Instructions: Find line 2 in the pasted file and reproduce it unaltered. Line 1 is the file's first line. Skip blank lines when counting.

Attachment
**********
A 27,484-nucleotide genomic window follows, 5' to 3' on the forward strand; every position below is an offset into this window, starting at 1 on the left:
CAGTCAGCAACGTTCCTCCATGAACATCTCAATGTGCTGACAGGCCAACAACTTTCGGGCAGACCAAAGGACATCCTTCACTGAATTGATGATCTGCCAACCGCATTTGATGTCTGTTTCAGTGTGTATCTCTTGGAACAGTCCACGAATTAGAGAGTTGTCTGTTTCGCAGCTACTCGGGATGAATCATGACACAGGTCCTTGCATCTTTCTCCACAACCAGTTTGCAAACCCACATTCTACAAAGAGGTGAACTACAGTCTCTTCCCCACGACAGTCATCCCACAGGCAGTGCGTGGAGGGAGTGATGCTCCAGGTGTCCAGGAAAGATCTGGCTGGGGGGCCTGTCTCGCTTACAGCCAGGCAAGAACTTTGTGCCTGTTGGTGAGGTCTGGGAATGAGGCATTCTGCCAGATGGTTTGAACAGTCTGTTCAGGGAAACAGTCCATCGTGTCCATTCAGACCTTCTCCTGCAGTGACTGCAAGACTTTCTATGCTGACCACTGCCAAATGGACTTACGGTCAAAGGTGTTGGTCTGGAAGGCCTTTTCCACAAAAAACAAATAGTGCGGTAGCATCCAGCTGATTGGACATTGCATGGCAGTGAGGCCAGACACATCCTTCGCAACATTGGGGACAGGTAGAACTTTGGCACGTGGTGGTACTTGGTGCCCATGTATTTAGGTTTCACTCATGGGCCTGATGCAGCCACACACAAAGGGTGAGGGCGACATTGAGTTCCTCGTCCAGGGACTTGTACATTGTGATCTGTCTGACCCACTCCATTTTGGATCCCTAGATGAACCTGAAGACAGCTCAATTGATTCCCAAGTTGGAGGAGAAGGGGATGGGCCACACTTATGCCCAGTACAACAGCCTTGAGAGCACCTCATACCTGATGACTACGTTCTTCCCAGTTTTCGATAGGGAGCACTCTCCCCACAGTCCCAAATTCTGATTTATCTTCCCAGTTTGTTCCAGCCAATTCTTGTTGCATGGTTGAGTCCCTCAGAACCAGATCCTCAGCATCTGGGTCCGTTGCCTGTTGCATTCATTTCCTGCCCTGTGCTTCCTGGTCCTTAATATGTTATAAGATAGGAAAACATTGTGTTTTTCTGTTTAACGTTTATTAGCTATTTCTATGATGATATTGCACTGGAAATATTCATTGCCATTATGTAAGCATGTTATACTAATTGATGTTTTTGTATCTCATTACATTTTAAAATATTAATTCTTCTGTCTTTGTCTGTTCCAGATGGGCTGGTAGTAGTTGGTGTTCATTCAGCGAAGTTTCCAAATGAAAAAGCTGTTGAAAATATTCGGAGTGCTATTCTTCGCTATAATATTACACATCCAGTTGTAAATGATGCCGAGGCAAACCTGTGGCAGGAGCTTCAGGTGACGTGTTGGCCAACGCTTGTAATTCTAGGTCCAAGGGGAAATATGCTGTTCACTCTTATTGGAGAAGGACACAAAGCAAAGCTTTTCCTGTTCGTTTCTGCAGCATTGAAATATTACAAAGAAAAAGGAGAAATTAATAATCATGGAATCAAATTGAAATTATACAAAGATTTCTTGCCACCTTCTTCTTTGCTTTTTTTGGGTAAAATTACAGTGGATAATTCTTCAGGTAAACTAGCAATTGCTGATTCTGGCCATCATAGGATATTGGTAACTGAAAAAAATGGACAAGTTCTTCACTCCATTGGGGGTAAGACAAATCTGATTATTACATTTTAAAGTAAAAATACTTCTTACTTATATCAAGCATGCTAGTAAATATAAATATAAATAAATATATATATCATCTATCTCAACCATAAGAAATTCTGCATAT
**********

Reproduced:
CAGTCAGCAACGTTCCTCCATGAACATCTCAATGTGCTGACAGGCCAACAACTTTCGGGCAGACCAAAGGACATCCTTCACTGAATTGATGATCTGCCAACCGCATTTGATGTCTGTTTCAGTGTGTATCTCTTGGAACAGTCCACGAATTAGAGAGTTGTCTGTTTCGCAGCTACTCGGGATGAATCATGACACAGGTCCTTGCATCTTTCTCCACAACCAGTTTGCAAACCCACATTCTACAAAGAGGTGAACTACAGTCTCTTCCCCACGACAGTCATCCCACAGGCAGTGCGTGGAGGGAGTGATGCTCCAGGTGTCCAGGAAAGATCTGGCTGGGGGGCCTGTCTCGCTTACAGCCAGGCAAGAACTTTGTGCCTGTTGGTGAGGTCTGGGAATGAGGCATTCTGCCAGATGGTTTGAACAGTCTGTTCAGGGAAACAGTCCATCGTGTCCATTCAGACCTTCTCCTGCAGTGACTGCAAGACTTTCTATGCTGACCACTGCCAAATGGACTTACGGTCAAAGGTGTTGGTCTGGAAGGCCTTTTCCACAAAAAACAAATAGTGCGGTAGCATCCAGCTGATTGGACATTGCATGGCAGTGAGGCCAGACACATCCTTCGCAACATTGGGGACAGGTAGAACTTTGGCACGTGGTGGTACTTGGTGCCCATGTATTTAGGTTTCACTCATGGGCCTGATGCAGCCACACACAAAGGGTGAGGGCGACATTGAGTTCCTCGTCCAGGGACTTGTACATTGTGATCTGTCTGACCCACTCCATTTTGGATCCCTAGATGAACCTGAAGACAGCTCAATTGATTCCCAAGTTGGAGGAGAAGGGGATGGGCCACACTTATGCCCAGTACAACAGCCTTGAGAGCACCTCATACCTGATGACTACGTTCTTCCCAGTTTTCGATAGGGAGCACTCTCCCCACAGTCCCAAATTCTGATTTATCTTCCCAGTTTGTTCCAGCCAATTCTTGTTGCATGGTTGAGTCCCTCAGAACCAGATCCTCAGCATCTGGGTCCGTTGCCTGTTGCATTCATTTCCTGCCCTGTGCTTCCTGGTCCTTAATATGTTATAAGATAGGAAAACATTGTGTTTTTCTGTTTAACGTTTATTAGCTATTTCTATGATGATATTGCACTGGAAATATTCATTGCCATTATGTAAGCATGTTATACTAATTGATGTTTTTGTATCTCATTACATTTTAAAATATTAATTCTTCTGTCTTTGTCTGTTCCAGATGGGCTGGTAGTAGTTGGTGTTCATTCAGCGAAGTTTCCAAATGAAAAAGCTGTTGAAAATATTCGGAGTGCTATTCTTCGCTATAATATTACACATCCAGTTGTAAATGATGCCGAGGCAAACCTGTGGCAGGAGCTTCAGGTGACGTGTTGGCCAACGCTTGTAATTCTAGGTCCAAGGGGAAATATGCTGTTCACTCTTATTGGAGAAGGACACAAAGCAAAGCTTTTCCTGTTCGTTTCTGCAGCATTGAAATATTACAAAGAAAAAGGAGAAATTAATAATCATGGAATCAAATTGAAATTATACAAAGATTTCTTGCCACCTTCTTCTTTGCTTTTTTTGGGTAAAATTACAGTGGATAATTCTTCAGGTAAACTAGCAATTGCTGATTCTGGCCATCATAGGATATTGGTAACTGAAAAAAATGGACAAGTTCTTCACTCCATTGGGGGTAAGACAAATCTGATTATTACATTTTAAAGTAAAAATACTTCTTACTTATATCAAGCATGCTAGTAAATATAAATATAAATAAATATATATATCATCTATCTCAACCATAAGAAATTCTGCATAT